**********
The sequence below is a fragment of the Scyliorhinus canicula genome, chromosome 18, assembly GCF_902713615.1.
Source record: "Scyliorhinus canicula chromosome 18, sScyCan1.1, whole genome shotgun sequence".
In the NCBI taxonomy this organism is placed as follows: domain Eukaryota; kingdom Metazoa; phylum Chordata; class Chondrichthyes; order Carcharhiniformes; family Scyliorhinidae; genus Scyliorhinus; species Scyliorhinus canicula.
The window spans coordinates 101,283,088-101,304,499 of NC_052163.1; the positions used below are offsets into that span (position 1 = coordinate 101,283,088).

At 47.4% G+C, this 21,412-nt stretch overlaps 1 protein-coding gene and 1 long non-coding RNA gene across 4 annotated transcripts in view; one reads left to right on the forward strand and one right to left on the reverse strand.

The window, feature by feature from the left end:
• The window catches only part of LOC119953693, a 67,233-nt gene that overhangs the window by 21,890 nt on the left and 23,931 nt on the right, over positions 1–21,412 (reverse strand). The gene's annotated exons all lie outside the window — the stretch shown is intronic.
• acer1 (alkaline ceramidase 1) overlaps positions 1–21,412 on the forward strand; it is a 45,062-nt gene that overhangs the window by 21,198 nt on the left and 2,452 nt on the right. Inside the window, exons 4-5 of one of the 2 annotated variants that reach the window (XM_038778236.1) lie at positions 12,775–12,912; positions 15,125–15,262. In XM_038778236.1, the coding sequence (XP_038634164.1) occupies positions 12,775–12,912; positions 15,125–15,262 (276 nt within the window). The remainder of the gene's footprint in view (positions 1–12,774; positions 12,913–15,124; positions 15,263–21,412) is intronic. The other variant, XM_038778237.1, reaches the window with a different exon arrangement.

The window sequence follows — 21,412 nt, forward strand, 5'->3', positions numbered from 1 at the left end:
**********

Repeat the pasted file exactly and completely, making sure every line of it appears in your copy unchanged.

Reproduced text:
The sequence below is a fragment of the Scyliorhinus canicula genome, chromosome 18, assembly GCF_902713615.1.
Source record: "Scyliorhinus canicula chromosome 18, sScyCan1.1, whole genome shotgun sequence".
In the NCBI taxonomy this organism is placed as follows: domain Eukaryota; kingdom Metazoa; phylum Chordata; class Chondrichthyes; order Carcharhiniformes; family Scyliorhinidae; genus Scyliorhinus; species Scyliorhinus canicula.
The window spans coordinates 101,283,088-101,304,499 of NC_052163.1; the positions used below are offsets into that span (position 1 = coordinate 101,283,088).

At 47.4% G+C, this 21,412-nt stretch overlaps 1 protein-coding gene and 1 long non-coding RNA gene across 4 annotated transcripts in view; one reads left to right on the forward strand and one right to left on the reverse strand.

The window, feature by feature from the left end:
• The window catches only part of LOC119953693, a 67,233-nt gene that overhangs the window by 21,890 nt on the left and 23,931 nt on the right, over positions 1–21,412 (reverse strand). The gene's annotated exons all lie outside the window — the stretch shown is intronic.
• acer1 (alkaline ceramidase 1) overlaps positions 1–21,412 on the forward strand; it is a 45,062-nt gene that overhangs the window by 21,198 nt on the left and 2,452 nt on the right. Inside the window, exons 4-5 of one of the 2 annotated variants that reach the window (XM_038778236.1) lie at positions 12,775–12,912; positions 15,125–15,262. In XM_038778236.1, the coding sequence (XP_038634164.1) occupies positions 12,775–12,912; positions 15,125–15,262 (276 nt within the window). The remainder of the gene's footprint in view (positions 1–12,774; positions 12,913–15,124; positions 15,263–21,412) is intronic. The other variant, XM_038778237.1, reaches the window with a different exon arrangement.

The window sequence follows — 21,412 nt, forward strand, 5'->3', positions numbered from 1 at the left end: